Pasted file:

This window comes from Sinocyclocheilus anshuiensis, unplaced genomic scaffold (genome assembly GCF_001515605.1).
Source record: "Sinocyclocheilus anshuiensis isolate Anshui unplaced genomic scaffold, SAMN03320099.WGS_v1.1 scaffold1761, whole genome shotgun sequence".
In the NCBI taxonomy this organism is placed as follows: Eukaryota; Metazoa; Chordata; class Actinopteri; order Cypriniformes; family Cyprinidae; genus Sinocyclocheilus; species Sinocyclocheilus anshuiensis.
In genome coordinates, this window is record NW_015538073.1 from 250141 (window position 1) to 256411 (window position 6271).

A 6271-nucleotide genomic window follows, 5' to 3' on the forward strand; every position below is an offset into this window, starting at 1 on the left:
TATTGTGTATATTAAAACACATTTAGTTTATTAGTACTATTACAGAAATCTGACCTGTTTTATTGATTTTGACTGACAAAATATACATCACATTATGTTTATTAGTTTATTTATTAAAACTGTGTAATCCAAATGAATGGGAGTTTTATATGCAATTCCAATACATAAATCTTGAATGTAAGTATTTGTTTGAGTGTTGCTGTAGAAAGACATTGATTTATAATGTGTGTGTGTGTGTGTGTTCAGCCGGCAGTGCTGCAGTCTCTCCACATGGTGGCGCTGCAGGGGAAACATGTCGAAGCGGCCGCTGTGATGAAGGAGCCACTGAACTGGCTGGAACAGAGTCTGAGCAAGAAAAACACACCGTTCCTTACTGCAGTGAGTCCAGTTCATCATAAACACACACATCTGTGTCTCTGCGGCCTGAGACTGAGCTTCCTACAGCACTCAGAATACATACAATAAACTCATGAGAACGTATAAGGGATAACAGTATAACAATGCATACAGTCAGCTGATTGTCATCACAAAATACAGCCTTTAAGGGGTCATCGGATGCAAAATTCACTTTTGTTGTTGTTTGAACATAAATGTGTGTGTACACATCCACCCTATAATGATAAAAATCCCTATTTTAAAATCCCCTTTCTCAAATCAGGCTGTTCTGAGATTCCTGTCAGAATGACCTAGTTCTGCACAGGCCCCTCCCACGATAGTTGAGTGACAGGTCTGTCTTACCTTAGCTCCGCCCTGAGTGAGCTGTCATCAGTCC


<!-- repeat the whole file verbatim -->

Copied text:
This window comes from Sinocyclocheilus anshuiensis, unplaced genomic scaffold (genome assembly GCF_001515605.1).
Source record: "Sinocyclocheilus anshuiensis isolate Anshui unplaced genomic scaffold, SAMN03320099.WGS_v1.1 scaffold1761, whole genome shotgun sequence".
In the NCBI taxonomy this organism is placed as follows: Eukaryota; Metazoa; Chordata; class Actinopteri; order Cypriniformes; family Cyprinidae; genus Sinocyclocheilus; species Sinocyclocheilus anshuiensis.
In genome coordinates, this window is record NW_015538073.1 from 250141 (window position 1) to 256411 (window position 6271).

A 6271-nucleotide genomic window follows, 5' to 3' on the forward strand; every position below is an offset into this window, starting at 1 on the left:
TATTGTGTATATTAAAACACATTTAGTTTATTAGTACTATTACAGAAATCTGACCTGTTTTATTGATTTTGACTGACAAAATATACATCACATTATGTTTATTAGTTTATTTATTAAAACTGTGTAATCCAAATGAATGGGAGTTTTATATGCAATTCCAATACATAAATCTTGAATGTAAGTATTTGTTTGAGTGTTGCTGTAGAAAGACATTGATTTATAATGTGTGTGTGTGTGTGTGTTCAGCCGGCAGTGCTGCAGTCTCTCCACATGGTGGCGCTGCAGGGGAAACATGTCGAAGCGGCCGCTGTGATGAAGGAGCCACTGAACTGGCTGGAACAGAGTCTGAGCAAGAAAAACACACCGTTCCTTACTGCAGTGAGTCCAGTTCATCATAAACACACACATCTGTGTCTCTGCGGCCTGAGACTGAGCTTCCTACAGCACTCAGAATACATACAATAAACTCATGAGAACGTATAAGGGATAACAGTATAACAATGCATACAGTCAGCTGATTGTCATCACAAAATACAGCCTTTAAGGGGTCATCGGATGCAAAATTCACTTTTGTTGTTGTTTGAACATAAATGTGTGTGTACACATCCACCCTATAATGATAAAAATCCCTATTTTAAAATCCCCTTTCTCAAATCAGGCTGTTCTGAGATTCCTGTCAGAATGACCTAGTTCTGCACAGGCCCCTCCCACGATAGTTGAGTGACAGGTCTGTCTTACCTTAGCTCCGCCCTGAGTGAGCTGTCATCAGTCC